Back in England, now a senior woman, I struggled to see myself through my father’s eyes. All I had was filaments of memories—slight threads veining a lifetime of interactions with this man. A brilliant inventor, engineer, adventurer, thinker, he had in common with his gawky daughter only a love of words dancing in poetry.

I saw his pursed lips as he tried and failed to help me pass my high school physics exam, his unspoken concern as I morphed from a slight, athletic girl into a lumpy, uncoordinated teenager. Recalled disappointment lurch into his expression when he offered to teach me to fly a hang glider, and I declined out of fear. Heard again his lecture on how to overcome my chronic adolescent shyness,

“We are social beings, Elizabeth. You must engage with other people. Ask them questions about themselves. That’s all they are interested in.”

He was right. Ultimately, we are all self-involved. So I decided, there at his desk, to give up exploring my father’s dissatisfaction—it wasn’t mine to worry about. All children, six or sixty, disappoint their parents. If I spent my life trying to be an s rather than a z for him, I would waste it.

In any case, the issue of spelling became irrelevant. Sometime in the two years between this visit and the next, my name would slip from my father’s mind altogether.



I rang the doorbell and heard the caregiver call out,

“Michael! They’re here. Come and open the door.”

Through the sitting room window I saw his stiffness as he rose from the chair, arms arched behind him. Between his shuffling the few feet down the hallway and opening the front door, I registered the brilliant soprano of a thrush singing in a nearby tree. A glorious sound alive with hope, it made me want to cry.

No greeting, no reaction when he opened the door to a daughter he hadn’t seen in two years. Gazing at me with those saturated sapphire eyes, as if waiting for instructions, my father did not call me by name then or in the following weeks.

Everyone had warned me:

“You’ll find him different.”

“There’s quite a change.”

“He’s sort of….absent.”

But that did not prevent the heartache of realizing that unless he addressed me as Elizabeth, I could not be sure he knew who I was. Please, I thought, a leadenness dropping through my spine,  just say it once.

Shortly before the end of this visit, my father became agitated while waiting for a visitor. He flitted from door to window, repeatedly startling like a bird guarding its nest. To soothe him, I chose a favourite poem to read him. Only two verses into “The High Tide on the Coast of Lincolnshire, 1571” by Jean Ingelow, and he was quiet and engaged. It’s a tragic tale about a young wife, Elizabeth, and her children, drowned in a river flood while bringing the cows home for milking.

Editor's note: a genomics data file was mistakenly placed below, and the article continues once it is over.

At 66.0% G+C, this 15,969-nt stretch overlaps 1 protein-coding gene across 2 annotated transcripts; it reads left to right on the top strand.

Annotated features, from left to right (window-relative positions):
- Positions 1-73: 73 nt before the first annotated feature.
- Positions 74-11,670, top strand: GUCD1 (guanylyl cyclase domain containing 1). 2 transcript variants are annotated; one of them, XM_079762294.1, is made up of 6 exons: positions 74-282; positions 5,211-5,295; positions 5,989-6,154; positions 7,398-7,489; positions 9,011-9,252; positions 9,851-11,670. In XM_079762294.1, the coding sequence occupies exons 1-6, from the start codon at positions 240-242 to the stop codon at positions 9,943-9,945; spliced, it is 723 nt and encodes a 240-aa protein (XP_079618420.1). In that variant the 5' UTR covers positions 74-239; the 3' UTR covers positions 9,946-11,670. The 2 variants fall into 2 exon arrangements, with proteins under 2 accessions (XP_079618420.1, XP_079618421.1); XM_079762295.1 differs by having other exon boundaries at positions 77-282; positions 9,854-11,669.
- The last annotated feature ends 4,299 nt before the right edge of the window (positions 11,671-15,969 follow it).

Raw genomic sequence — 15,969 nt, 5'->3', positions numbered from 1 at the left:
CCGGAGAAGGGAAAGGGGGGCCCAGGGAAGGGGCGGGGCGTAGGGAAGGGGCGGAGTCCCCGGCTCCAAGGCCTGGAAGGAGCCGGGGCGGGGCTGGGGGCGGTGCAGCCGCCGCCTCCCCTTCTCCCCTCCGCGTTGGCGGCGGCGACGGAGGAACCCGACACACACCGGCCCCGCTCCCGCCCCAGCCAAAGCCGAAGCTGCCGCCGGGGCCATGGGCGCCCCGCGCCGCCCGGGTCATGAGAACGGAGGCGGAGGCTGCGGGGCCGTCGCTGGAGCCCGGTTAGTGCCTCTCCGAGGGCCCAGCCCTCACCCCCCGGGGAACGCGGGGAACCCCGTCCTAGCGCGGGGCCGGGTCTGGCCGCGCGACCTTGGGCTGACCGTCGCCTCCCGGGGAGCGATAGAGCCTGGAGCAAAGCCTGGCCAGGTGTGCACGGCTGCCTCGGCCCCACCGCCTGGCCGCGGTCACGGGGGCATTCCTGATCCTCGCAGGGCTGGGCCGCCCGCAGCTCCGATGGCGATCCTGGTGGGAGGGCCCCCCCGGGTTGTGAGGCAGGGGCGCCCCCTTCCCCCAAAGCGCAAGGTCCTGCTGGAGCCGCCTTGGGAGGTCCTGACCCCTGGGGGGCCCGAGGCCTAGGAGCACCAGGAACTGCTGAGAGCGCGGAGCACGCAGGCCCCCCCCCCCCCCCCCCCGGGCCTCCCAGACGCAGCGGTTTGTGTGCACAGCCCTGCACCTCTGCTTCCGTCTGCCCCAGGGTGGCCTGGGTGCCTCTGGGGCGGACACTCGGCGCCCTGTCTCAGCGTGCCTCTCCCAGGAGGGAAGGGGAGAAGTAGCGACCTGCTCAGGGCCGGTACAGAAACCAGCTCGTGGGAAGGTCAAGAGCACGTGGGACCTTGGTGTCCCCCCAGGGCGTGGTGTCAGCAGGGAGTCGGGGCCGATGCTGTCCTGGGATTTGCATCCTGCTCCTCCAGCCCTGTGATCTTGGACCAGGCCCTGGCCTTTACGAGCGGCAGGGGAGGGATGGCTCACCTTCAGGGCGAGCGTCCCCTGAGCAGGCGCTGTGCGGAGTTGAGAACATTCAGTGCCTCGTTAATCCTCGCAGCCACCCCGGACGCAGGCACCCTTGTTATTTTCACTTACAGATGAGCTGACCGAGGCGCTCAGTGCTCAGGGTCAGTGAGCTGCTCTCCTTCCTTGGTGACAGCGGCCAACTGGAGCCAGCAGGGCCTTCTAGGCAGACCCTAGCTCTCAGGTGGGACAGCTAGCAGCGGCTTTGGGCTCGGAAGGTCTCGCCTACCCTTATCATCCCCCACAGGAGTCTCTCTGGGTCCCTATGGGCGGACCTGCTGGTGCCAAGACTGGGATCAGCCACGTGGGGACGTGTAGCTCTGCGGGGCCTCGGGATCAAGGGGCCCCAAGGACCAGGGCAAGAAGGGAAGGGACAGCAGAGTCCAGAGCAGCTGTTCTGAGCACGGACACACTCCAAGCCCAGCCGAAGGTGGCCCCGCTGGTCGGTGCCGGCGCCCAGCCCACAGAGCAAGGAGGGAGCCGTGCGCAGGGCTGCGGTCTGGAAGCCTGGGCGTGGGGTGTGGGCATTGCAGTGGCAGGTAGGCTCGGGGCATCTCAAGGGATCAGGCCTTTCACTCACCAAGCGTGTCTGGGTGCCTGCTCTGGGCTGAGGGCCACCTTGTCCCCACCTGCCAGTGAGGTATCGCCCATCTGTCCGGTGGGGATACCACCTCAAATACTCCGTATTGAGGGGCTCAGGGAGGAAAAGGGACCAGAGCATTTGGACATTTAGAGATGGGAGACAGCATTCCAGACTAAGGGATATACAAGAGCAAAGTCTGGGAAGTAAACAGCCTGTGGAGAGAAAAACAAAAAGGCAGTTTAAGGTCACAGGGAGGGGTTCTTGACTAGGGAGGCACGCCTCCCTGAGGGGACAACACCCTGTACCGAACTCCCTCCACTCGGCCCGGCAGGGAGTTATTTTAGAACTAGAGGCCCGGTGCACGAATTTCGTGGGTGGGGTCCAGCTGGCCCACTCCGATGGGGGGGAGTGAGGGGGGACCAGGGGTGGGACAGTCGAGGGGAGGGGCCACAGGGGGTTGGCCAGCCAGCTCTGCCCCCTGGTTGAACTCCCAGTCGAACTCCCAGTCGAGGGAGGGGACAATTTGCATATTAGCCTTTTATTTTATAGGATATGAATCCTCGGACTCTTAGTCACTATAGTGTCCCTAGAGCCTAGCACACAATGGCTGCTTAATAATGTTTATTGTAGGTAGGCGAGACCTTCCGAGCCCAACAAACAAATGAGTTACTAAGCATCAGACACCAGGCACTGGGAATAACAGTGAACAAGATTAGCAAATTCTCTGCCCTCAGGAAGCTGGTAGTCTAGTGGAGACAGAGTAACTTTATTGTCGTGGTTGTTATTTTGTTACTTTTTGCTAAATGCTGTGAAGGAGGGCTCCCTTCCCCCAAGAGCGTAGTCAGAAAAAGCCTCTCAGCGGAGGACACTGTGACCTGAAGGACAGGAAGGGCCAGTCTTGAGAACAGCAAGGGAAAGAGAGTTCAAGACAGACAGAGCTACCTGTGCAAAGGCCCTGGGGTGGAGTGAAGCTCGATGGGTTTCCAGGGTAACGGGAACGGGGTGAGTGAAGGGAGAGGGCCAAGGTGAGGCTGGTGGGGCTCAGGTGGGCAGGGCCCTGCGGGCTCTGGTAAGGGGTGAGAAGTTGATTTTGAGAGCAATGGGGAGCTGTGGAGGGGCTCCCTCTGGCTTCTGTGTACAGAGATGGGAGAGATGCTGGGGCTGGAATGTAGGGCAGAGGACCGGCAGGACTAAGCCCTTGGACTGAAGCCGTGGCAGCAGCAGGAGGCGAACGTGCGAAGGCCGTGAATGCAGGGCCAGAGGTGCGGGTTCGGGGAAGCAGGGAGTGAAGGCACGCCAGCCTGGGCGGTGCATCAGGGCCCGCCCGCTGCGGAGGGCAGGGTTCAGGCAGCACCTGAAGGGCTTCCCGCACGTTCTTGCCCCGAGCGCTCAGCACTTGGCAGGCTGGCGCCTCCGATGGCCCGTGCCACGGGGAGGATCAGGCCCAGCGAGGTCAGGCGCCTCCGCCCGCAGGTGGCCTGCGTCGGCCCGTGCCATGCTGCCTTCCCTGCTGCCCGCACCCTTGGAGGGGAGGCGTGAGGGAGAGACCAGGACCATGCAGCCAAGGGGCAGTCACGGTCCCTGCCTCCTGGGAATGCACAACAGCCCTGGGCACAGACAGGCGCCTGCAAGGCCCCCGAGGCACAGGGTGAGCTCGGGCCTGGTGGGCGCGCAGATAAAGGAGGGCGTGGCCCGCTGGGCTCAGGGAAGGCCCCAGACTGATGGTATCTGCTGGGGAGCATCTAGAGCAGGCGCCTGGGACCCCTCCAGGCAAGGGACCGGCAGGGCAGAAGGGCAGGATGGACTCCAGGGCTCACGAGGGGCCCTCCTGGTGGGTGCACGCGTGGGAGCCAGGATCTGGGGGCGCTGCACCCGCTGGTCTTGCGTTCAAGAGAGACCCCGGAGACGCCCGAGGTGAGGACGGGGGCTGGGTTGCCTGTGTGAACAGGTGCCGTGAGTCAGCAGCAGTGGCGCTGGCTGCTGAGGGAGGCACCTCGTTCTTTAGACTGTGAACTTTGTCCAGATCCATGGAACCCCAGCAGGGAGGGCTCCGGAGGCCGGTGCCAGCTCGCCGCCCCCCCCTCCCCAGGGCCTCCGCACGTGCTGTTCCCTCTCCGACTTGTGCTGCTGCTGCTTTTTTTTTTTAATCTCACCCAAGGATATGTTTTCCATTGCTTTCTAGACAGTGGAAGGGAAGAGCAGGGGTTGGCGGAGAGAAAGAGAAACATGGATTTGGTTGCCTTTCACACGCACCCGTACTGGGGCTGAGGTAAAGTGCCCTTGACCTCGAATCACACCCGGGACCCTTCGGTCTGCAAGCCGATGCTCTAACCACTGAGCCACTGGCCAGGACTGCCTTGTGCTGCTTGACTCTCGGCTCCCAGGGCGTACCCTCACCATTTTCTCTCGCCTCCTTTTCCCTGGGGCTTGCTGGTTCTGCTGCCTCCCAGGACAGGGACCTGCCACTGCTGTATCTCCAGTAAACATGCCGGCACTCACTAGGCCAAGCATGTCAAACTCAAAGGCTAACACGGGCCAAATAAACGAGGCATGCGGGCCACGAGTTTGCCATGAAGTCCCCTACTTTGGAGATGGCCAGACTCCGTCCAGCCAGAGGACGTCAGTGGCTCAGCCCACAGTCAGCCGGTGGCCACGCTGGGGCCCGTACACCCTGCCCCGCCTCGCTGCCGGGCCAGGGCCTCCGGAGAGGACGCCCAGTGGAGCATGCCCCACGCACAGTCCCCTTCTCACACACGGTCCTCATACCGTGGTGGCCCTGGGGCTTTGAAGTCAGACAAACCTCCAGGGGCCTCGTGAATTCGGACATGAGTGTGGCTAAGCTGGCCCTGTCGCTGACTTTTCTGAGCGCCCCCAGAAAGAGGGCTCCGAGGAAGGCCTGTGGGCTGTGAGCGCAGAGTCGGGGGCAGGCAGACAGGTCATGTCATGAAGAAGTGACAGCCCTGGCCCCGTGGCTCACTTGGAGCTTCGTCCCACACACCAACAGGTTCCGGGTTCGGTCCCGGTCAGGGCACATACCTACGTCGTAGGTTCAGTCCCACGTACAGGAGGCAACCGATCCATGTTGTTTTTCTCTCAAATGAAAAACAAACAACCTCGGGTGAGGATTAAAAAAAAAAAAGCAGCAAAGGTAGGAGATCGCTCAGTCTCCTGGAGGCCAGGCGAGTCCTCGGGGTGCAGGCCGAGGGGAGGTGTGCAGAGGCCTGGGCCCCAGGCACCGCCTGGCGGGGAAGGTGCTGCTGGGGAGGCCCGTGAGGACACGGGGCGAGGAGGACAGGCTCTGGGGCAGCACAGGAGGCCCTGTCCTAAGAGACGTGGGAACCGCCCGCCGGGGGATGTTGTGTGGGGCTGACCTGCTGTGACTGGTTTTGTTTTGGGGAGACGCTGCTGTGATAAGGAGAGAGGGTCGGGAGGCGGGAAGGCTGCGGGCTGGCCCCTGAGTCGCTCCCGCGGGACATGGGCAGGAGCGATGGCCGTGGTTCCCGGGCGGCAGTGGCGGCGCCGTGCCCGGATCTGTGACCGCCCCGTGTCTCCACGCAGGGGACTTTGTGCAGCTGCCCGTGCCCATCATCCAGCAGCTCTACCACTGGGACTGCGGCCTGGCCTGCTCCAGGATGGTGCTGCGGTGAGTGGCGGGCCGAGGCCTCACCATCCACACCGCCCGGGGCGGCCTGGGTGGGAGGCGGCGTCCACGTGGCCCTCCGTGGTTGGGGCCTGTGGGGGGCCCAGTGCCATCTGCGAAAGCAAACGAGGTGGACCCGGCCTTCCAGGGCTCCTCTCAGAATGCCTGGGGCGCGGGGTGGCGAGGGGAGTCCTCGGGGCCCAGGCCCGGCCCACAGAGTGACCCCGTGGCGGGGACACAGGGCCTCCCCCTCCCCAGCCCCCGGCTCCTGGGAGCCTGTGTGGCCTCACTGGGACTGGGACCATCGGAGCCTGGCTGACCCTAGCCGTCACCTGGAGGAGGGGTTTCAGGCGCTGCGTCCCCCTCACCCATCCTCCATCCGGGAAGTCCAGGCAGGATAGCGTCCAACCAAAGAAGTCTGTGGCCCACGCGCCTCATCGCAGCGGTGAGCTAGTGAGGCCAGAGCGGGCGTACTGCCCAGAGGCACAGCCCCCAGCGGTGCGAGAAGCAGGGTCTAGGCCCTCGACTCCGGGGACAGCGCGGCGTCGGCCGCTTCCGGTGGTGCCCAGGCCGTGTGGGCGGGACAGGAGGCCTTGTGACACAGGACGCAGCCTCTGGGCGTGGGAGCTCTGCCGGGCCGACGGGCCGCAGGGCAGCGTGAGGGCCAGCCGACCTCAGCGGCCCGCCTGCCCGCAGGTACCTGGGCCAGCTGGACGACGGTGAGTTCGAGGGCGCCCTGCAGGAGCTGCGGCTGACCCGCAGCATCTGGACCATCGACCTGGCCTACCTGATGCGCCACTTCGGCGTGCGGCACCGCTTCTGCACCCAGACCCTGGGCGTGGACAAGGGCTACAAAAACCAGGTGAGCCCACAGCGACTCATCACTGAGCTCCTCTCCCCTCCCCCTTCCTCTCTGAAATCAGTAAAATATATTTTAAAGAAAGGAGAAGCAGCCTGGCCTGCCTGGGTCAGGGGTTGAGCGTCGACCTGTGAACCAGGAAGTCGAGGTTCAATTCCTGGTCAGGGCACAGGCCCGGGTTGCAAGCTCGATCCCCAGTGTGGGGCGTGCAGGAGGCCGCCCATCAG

A rush of anticipation rose through me like the trill of a songbird as my father began to recite the last lines of each verse with me. He sat upright, one hand beating the rhythm of the words on his thigh. We came to “And sweeter woman ne’er drew breath/Than my sonne’s wife, Elizabeth,” and I listened to his still-sonorous voice and remembered how it was when my father spoke my name.



I have to pre-arrange calls to my parents with the caregiver, or the phone rings unanswered.

She goes to rouse my father, snoozing in his chair.

“Michael, phone call.”


He passes a hand over his face, yawns, then stares without comprehension at the phone.

“Talk to your daughter,” she brings the phone to his ear, “here.”

The caretaker is a young woman from India with a musical accent. When she says my name I become, if not the child my father desired, at least the daughter I would like to be.

“It’s E-lees-a-bet,” she tells my father, “Calling from Canada. Your daughter, Elisabeth.”


Elizabeth Collis grew up in England and now lives in Nova Scotia, Canada. Her creative writing has appeared in Ellipsis Zine, The Good Life Review, Progenitor Art and Literary Journal, Tangled Locks Journal, Flash Fiction Magazine, The South Shore Review, and elsewhere. This year she won the Nova Writes H.R. Percy Short Creative Non-Fiction Prize. Find more online at and on Twitter @ElizabethCollis